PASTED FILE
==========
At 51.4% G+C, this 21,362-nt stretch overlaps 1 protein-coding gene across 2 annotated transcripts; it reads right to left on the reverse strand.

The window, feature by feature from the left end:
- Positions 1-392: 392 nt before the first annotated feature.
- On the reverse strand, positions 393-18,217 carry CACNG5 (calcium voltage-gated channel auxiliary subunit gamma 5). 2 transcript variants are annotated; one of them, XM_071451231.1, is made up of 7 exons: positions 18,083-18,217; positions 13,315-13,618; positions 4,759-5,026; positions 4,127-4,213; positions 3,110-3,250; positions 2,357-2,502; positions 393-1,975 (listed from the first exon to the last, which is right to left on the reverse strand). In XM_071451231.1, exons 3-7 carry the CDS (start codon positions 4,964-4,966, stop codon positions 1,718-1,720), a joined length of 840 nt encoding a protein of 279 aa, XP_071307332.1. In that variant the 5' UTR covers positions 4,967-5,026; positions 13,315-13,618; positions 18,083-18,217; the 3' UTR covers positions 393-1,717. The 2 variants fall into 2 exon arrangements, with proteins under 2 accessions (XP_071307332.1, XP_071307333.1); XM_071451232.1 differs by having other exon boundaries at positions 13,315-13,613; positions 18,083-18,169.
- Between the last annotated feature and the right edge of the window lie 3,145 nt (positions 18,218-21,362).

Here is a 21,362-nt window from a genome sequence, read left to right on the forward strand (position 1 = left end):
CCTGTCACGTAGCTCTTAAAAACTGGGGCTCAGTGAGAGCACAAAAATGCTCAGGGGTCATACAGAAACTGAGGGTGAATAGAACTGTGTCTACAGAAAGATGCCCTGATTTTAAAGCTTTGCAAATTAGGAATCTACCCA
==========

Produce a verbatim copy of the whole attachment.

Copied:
At 51.4% G+C, this 21,362-nt stretch overlaps 1 protein-coding gene across 2 annotated transcripts; it reads right to left on the reverse strand.

The window, feature by feature from the left end:
- Positions 1-392: 392 nt before the first annotated feature.
- On the reverse strand, positions 393-18,217 carry CACNG5 (calcium voltage-gated channel auxiliary subunit gamma 5). 2 transcript variants are annotated; one of them, XM_071451231.1, is made up of 7 exons: positions 18,083-18,217; positions 13,315-13,618; positions 4,759-5,026; positions 4,127-4,213; positions 3,110-3,250; positions 2,357-2,502; positions 393-1,975 (listed from the first exon to the last, which is right to left on the reverse strand). In XM_071451231.1, exons 3-7 carry the CDS (start codon positions 4,964-4,966, stop codon positions 1,718-1,720), a joined length of 840 nt encoding a protein of 279 aa, XP_071307332.1. In that variant the 5' UTR covers positions 4,967-5,026; positions 13,315-13,618; positions 18,083-18,217; the 3' UTR covers positions 393-1,717. The 2 variants fall into 2 exon arrangements, with proteins under 2 accessions (XP_071307332.1, XP_071307333.1); XM_071451232.1 differs by having other exon boundaries at positions 13,315-13,613; positions 18,083-18,169.
- Between the last annotated feature and the right edge of the window lie 3,145 nt (positions 18,218-21,362).

Here is a 21,362-nt window from a genome sequence, read left to right on the forward strand (position 1 = left end):
CCTGTCACGTAGCTCTTAAAAACTGGGGCTCAGTGAGAGCACAAAAATGCTCAGGGGTCATACAGAAACTGAGGGTGAATAGAACTGTGTCTACAGAAAGATGCCCTGATTTTAAAGCTTTGCAAATTAGGAATCTACCCA